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"How Maxwell made his mark": Review of Electrodynamics from Ampère to Einstein, by Olivier Darrigol. Reviewed by Scott Walter. Nature, 18 January 2001.

The book reviewer concurs with the book's author that James Clerk Maxwell's findings, taken for granted now, were fiercely contested during his life. The reviewer also notes that this book is the first comprehensive history of electrodynamics since 1910, and effectively pulls together the major developments and turning points from 1820-1905: Ampère's law, Faraday's notions of charge and current, the emergence of new quantitative methods in Germany, Maxwell's equations, Hertz's experiments, and the advent of the electron. One of the recurring themes of Darrigol's history concerns the close intertwining of theory and experiment in nineteenth-century electrodynamics, which is distinguished by the fact that all leading theorists were active in the laboratory. Mathematicians and others interested in the origins and evolution of field theory will be interested in this book.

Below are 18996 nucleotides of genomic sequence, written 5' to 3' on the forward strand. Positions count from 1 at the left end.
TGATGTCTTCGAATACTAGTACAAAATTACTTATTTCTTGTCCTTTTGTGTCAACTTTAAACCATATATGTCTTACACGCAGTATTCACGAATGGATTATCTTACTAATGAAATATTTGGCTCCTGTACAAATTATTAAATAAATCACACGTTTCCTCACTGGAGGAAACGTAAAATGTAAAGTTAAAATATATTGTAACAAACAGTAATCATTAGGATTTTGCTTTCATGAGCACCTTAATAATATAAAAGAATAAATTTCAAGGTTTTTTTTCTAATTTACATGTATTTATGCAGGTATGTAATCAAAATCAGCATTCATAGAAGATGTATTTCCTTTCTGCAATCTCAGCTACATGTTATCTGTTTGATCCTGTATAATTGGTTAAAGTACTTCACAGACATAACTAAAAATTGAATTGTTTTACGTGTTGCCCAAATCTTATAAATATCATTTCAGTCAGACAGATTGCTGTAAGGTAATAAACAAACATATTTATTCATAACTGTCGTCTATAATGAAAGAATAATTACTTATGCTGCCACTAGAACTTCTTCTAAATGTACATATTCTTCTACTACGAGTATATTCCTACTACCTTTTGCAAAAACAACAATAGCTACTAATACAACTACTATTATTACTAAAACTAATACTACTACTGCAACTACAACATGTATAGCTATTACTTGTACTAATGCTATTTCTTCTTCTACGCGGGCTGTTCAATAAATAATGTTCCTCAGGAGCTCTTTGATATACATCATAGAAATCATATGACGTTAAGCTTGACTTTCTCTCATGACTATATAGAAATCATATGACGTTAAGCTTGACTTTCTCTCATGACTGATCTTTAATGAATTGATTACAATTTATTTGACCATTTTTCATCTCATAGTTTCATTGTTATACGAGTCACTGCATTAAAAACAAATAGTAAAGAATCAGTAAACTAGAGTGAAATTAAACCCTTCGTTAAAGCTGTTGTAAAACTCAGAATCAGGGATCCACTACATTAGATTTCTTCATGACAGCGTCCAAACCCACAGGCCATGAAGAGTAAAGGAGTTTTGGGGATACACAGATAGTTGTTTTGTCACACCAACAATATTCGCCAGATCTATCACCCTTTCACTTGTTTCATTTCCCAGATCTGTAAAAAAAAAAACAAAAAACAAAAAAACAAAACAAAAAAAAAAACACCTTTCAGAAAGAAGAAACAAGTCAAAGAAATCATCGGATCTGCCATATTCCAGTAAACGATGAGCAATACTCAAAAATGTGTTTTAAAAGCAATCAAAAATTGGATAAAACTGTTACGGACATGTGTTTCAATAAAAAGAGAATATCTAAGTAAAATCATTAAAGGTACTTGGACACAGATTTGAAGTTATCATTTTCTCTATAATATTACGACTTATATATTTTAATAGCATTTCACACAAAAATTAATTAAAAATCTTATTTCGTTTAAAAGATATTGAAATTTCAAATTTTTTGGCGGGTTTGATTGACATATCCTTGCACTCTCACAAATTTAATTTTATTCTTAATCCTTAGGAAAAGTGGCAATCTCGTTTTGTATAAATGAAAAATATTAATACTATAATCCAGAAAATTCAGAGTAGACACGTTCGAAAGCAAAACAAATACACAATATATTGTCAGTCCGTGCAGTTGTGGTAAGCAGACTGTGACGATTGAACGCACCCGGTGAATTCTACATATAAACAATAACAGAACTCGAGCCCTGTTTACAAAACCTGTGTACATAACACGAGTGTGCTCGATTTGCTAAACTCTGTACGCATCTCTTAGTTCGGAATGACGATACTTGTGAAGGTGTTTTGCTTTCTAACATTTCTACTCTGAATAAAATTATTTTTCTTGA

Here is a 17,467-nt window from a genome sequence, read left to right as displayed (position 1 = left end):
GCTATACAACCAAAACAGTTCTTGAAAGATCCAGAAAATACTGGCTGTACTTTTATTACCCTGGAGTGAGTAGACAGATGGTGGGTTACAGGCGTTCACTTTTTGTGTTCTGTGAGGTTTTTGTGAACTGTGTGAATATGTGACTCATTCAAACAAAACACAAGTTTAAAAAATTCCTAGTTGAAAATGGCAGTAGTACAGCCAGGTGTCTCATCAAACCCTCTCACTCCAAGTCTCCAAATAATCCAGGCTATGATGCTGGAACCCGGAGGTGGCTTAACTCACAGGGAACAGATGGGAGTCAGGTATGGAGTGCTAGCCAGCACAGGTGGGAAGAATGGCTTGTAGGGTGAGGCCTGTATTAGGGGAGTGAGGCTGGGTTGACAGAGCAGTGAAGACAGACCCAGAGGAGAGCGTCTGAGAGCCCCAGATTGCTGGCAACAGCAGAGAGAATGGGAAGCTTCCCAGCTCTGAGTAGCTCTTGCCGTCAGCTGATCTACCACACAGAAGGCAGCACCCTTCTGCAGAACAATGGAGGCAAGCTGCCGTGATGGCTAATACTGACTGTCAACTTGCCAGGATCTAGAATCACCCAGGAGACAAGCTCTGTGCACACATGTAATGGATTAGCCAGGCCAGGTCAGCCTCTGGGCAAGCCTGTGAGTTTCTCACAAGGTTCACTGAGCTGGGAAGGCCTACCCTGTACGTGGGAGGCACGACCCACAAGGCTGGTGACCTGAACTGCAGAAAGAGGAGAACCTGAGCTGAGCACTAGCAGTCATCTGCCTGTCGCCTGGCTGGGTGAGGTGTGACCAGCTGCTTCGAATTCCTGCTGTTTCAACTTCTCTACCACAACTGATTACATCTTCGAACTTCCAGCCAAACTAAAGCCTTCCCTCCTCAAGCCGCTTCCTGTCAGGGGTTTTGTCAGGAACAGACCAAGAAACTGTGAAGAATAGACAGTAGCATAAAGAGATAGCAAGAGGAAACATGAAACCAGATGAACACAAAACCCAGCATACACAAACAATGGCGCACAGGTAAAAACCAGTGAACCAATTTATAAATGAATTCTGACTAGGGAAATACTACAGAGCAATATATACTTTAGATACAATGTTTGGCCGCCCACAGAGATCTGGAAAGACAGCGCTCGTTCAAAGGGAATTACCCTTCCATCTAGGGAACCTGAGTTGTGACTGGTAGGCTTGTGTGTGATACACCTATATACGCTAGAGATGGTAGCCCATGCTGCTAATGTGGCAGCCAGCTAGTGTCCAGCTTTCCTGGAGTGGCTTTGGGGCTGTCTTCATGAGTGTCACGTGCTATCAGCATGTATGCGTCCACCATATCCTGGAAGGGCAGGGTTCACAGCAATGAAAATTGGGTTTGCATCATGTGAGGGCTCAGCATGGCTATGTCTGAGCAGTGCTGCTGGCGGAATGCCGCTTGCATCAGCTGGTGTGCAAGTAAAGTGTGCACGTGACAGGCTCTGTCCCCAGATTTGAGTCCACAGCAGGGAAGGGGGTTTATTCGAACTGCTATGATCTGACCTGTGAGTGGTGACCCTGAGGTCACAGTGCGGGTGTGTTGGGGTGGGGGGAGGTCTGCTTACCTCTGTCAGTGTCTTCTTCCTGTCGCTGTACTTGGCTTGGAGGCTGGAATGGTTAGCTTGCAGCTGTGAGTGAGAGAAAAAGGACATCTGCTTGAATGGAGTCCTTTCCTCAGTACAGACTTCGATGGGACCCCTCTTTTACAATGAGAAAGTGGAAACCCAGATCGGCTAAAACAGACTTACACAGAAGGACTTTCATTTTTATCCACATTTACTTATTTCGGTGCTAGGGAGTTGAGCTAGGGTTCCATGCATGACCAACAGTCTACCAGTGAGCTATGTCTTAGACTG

--- Annette Emerson

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